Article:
OS is very smart about when it does journaling work, and even smarter if you enable journal caching (when appropriate for your replication SLA's):


If you plan to journal a lot of files for replication purposes that aren't currently journaled, there is definitely some planning that needs to be done.  More than I can reasonable cover here, though, since some considerations are specific to your environment.  More info you can provide - for example, do you have current performance data you can share here? - the better.

I do occasionally see problems with journaling performance, but usually that is in applications that perform commitment control;;
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Gary PattersonVP Technology / Senior Consultant Commented:
In general, journaling one file shouldn't have any significant impact on system performance.  Adds a small amount of CPU overhead, and some disk I/O overhead, depending on volume of journaled data and journal setup.  

Enabling general-purpose journaling for the purposes of replication is a different matter, and typically involves doing a little capacity analysis before flipping the switch.  In a large, busy system, IO overhead can be significant, though system handles it well in even the largest busiest systems I work on.  That means looking at your current system performance characteristics, estimating the additional workload, and verifying that you have adequate headroom for the new work.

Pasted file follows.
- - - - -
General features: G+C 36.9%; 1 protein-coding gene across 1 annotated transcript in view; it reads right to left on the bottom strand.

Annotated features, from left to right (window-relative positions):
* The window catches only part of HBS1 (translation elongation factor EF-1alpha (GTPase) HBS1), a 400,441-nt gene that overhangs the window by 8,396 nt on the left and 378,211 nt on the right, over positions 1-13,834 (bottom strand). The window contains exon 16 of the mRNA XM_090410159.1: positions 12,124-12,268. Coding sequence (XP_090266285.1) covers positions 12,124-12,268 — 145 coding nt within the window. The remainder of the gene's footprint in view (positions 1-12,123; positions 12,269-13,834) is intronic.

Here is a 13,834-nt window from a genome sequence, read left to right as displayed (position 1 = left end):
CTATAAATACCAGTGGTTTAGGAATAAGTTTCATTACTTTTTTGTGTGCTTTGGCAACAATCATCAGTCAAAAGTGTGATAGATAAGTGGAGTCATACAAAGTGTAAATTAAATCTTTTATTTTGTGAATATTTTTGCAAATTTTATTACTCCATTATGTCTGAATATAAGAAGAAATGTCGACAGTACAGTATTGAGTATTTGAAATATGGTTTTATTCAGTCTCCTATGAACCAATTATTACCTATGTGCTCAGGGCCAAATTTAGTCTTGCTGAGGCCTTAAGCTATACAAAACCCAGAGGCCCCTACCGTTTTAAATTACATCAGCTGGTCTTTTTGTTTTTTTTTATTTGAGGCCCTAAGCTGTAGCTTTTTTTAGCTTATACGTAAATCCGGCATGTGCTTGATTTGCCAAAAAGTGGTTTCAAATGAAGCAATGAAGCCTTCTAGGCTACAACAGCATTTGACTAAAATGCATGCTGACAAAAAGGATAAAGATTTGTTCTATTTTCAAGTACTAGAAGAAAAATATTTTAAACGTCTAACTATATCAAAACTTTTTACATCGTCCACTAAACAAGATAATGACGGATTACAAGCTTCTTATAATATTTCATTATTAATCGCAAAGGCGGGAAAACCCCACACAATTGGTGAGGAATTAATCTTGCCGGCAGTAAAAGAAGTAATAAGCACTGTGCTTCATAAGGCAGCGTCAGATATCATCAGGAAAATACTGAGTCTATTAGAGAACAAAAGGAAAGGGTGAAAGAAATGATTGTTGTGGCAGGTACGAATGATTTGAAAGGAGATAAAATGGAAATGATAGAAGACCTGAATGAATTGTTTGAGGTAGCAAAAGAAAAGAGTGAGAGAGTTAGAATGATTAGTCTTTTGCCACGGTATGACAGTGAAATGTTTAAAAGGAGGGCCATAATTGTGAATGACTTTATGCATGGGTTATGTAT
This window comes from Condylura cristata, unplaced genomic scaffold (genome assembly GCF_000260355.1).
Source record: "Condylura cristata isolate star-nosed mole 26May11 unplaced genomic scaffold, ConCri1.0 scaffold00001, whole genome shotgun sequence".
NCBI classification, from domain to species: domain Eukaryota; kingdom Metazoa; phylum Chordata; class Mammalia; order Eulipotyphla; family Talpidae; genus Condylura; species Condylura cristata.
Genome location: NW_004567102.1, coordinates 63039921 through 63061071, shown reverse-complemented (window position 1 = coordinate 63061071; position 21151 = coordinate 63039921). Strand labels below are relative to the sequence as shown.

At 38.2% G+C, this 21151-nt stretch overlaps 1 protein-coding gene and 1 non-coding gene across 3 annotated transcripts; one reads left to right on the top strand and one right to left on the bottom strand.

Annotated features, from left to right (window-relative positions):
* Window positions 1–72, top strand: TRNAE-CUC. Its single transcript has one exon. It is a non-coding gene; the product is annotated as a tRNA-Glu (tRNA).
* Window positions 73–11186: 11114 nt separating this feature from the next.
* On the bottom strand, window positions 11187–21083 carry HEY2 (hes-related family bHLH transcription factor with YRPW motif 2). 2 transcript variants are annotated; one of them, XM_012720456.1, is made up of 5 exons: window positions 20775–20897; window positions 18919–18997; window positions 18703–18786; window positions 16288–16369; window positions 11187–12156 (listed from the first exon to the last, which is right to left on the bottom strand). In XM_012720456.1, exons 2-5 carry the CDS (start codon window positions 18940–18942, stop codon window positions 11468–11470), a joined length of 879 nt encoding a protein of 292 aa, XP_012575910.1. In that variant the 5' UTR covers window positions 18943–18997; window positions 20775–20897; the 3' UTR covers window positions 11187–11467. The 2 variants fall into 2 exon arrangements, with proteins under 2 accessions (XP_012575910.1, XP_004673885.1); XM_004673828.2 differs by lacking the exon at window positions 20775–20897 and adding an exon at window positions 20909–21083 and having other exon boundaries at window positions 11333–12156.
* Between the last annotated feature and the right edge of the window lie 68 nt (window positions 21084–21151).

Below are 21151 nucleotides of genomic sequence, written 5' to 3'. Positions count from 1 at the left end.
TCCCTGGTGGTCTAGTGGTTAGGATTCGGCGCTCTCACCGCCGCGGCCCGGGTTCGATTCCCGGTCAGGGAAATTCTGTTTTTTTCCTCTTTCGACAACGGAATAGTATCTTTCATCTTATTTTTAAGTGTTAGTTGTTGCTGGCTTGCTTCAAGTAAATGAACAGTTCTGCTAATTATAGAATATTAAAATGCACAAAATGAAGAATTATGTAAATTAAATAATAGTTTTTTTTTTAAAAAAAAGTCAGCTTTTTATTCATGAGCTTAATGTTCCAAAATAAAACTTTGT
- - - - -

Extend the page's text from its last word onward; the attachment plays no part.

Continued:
Disk arm utilization is a key metric to watch when talking about journaling.  Look WRKDSKSTS during your peak utilization times.  Any arms consistently over 40%?  If so, large-scale journaling is more likely to have a noticeable impact on performance, and you'll probably need to consider adding disk arms to support the additional disk IO workload.

Lots of ways to minimize the performance impact of journaling:

Journal caching
Minimized journal entries
Journal after images instead of *BOTH.
Don't journal busy work files not required for recovery
Enable soft commit when using commitment control.

Sometimes we also modify high-volume programs in order to minimize journaling impact, for example by consolidating multiple update operations into one, or other IO-saving changes.
...we want to remove the force ratio 1...

Why? It's what ensures the action that you are trying to accomplish.

If you want a record to appear in the file visible to other jobs when a program writes a record, it is by definition a "force ratio 1". I mean, there could be any number of alternatives that go by various method names, but they would all end up doing the same things under the covers. If one record is written, it either stays in a

The biggest factor is probably the cache in your disk controllers, since writes don't really go to "disk" nowadays.

...but are concerned about the performance impact of force ratio 1 and journalling together.

Open in new window

When journaling is activated, the force-ratio of the journal is (1), but the "1" write might include a big chunk of related data. There is no alternative other than perhaps obtaining/using journal caching. But again, the number of controllers (and/or arms) and the amount (size) of their caches is a major concern.

But is this an issue mostly of immediate (or quick) access by other jobs? Should that be a higher concern than overall performance? Or perhaps, should it be a higher concern than lost data if a system/hardware failure occurs?

_b_hAuthor Commented:
Thank you for your guidance! I will open a new question regarding performance if needed.